The old rules were, lawyers weren’t allowed to advertise. If you needed the services of a lawyer, you would presumably hire one you knew, perhaps a guy you played golf with. In 1977, the Supreme Court struck down this limitation in Bates v. State Bar of Arizona.
I advertise. In a sense, I think it is my duty to advertise. Not everyone who needs a lawyer knows one. I feel I should let people know that I am a practicing lawyer, and what my specialty is.
As a sort of “side-effect” of advertising, I get what I call “dial-a-lawyer” calls. Somebody has a problem relating to an estate – usually someone else’s. They feel they were done out of something they had coming to them. I listen, feeling like a legal “Dear Abby,” try to tease out the legal issues from the emotional ones, and suggest approaches. I may explain the difference between a counseling oriented lawyer like myself and a litigator. Often, I can point them in the direction of someone who does probate litigation. Even if such conversations are unlikely to advance my practice directly, I feel that I have done a good thing in guiding someone to a person who can help them.
Besides giving me an opportunity to be helpful, “dial-a-lawyer” calls often re-affirm my counseling-oriented philosophy of practice. Unfortunately, some lawyers, (one assumes, inadvertently) help their clients to do things that are not really in the clients’ or their families’ best interest. I suspect this stems from a focus on creating a functioning legal document. But a will or a trust may be perfectly legal in form, while embodying a scheme that is likely to make people unhappy, without advancing the client’s real goals very much. I believe that a lawyer should counsel clients, not only about how to accomplish what they plan to do, but on whether what they are planning is likely to work the way they expect.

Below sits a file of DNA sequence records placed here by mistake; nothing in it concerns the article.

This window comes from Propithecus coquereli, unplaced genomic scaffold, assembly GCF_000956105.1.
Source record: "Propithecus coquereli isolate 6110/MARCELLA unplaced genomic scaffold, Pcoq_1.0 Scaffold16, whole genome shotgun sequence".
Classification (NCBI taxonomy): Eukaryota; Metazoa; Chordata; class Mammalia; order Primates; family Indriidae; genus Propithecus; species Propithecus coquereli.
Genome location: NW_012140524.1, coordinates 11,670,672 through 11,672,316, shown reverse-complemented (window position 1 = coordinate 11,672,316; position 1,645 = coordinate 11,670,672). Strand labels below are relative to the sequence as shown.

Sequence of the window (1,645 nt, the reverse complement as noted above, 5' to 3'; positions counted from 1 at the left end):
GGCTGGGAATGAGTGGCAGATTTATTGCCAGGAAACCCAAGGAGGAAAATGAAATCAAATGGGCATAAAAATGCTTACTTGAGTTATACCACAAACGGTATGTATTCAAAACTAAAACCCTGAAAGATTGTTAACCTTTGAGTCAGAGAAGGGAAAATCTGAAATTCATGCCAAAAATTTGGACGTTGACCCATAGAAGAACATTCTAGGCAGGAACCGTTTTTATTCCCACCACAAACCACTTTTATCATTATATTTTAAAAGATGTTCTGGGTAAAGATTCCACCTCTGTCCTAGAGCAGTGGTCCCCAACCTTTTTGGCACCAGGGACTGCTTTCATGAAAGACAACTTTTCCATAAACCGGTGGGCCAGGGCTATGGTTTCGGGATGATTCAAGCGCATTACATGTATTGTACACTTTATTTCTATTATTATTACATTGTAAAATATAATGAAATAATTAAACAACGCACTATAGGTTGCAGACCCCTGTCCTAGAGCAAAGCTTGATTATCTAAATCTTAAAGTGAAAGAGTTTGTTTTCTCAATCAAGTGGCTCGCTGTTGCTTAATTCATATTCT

Of course, the calls I really like to get on my ads, are those from people who want to register for my workshop – my next one is on May 15. I get enough of those to justify the ads. This is a good thing. I don’t think I am really cut out to be an advice columnist.
By the way, there really is a service called “Dial-a-Lawyer.” It is run by the Massachusetts Bar Association, of which I am a member, and I sometimes volunteer on it.
And, if you have a question about an estate plan – yours or someone else’s – please feel free to call me at (508) 429-8888.